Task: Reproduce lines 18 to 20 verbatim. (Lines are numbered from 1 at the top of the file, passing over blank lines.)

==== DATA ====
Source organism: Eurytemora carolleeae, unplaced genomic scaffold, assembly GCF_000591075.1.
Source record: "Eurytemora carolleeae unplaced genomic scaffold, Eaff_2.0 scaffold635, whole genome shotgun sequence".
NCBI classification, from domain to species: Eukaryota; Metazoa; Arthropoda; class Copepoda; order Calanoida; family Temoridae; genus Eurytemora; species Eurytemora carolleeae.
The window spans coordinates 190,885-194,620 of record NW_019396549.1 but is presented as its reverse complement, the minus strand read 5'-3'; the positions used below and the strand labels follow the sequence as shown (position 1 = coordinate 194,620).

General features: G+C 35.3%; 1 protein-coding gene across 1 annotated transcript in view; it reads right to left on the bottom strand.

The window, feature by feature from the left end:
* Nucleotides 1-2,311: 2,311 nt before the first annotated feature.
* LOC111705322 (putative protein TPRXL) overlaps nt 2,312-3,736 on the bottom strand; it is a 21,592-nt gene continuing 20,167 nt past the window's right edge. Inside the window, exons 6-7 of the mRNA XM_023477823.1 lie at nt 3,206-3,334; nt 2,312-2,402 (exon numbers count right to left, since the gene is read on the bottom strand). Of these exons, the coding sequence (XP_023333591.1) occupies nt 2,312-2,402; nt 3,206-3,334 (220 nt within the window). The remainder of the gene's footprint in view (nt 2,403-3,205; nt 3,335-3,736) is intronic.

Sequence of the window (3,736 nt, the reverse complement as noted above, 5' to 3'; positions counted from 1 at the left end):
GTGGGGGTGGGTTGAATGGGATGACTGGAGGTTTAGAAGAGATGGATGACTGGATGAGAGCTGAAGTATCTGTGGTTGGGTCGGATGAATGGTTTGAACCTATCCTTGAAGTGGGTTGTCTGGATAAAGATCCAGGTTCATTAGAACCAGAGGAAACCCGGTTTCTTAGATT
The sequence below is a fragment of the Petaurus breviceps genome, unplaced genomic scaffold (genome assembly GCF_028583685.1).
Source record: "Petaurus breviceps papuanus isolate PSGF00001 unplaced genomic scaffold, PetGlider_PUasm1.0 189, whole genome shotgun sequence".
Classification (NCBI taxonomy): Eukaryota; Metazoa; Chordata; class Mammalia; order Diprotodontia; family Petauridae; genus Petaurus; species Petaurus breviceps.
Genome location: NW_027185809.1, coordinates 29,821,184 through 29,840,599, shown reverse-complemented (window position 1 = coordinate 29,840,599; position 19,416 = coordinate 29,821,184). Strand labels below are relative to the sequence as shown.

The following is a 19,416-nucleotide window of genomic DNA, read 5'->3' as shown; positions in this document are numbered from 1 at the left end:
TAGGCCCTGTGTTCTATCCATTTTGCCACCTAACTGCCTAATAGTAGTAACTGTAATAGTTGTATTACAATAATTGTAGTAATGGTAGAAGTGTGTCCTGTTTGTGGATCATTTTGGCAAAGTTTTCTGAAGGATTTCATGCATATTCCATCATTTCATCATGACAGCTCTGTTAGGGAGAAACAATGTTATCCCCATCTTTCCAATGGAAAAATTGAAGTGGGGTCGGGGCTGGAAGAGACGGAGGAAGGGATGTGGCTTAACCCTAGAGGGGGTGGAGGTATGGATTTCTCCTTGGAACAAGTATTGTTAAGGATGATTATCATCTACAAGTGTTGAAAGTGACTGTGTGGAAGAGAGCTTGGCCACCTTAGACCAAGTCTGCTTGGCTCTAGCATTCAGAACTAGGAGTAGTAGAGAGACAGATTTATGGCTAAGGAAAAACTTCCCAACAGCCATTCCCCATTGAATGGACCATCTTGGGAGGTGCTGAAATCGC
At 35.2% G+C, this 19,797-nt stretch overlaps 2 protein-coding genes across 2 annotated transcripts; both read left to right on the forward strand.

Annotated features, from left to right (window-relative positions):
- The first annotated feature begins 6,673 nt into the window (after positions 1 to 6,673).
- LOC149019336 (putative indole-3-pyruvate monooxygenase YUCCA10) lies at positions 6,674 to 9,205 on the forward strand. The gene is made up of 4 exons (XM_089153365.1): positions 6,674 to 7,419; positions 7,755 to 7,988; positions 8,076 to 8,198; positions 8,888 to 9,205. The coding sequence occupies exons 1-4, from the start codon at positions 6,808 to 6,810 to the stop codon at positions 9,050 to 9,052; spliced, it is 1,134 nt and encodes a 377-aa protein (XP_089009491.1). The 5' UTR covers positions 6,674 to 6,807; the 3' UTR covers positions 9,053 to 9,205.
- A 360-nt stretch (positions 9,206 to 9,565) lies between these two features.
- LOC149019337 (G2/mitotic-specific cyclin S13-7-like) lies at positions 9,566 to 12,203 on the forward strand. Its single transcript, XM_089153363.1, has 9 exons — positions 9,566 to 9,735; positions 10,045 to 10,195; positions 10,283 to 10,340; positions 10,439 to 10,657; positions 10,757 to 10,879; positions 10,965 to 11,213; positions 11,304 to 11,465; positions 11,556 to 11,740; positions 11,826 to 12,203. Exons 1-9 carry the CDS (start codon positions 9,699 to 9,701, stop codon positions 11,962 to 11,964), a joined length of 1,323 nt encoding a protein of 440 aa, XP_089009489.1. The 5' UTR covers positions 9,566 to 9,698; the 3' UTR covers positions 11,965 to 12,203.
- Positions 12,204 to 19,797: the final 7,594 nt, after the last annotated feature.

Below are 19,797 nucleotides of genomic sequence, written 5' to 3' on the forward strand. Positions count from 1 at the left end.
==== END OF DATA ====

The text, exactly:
Annotated features, from left to right (window-relative positions):
- The first annotated feature begins 6,673 nt into the window (after positions 1 to 6,673).
- LOC149019336 (putative indole-3-pyruvate monooxygenase YUCCA10) lies at positions 6,674 to 9,205 on the forward strand. The gene is made up of 4 exons (XM_089153365.1): positions 6,674 to 7,419; positions 7,755 to 7,988; positions 8,076 to 8,198; positions 8,888 to 9,205. The coding sequence occupies exons 1-4, from the start codon at positions 6,808 to 6,810 to the stop codon at positions 9,050 to 9,052; spliced, it is 1,134 nt and encodes a 377-aa protein (XP_089009491.1). The 5' UTR covers positions 6,674 to 6,807; the 3' UTR covers positions 9,053 to 9,205.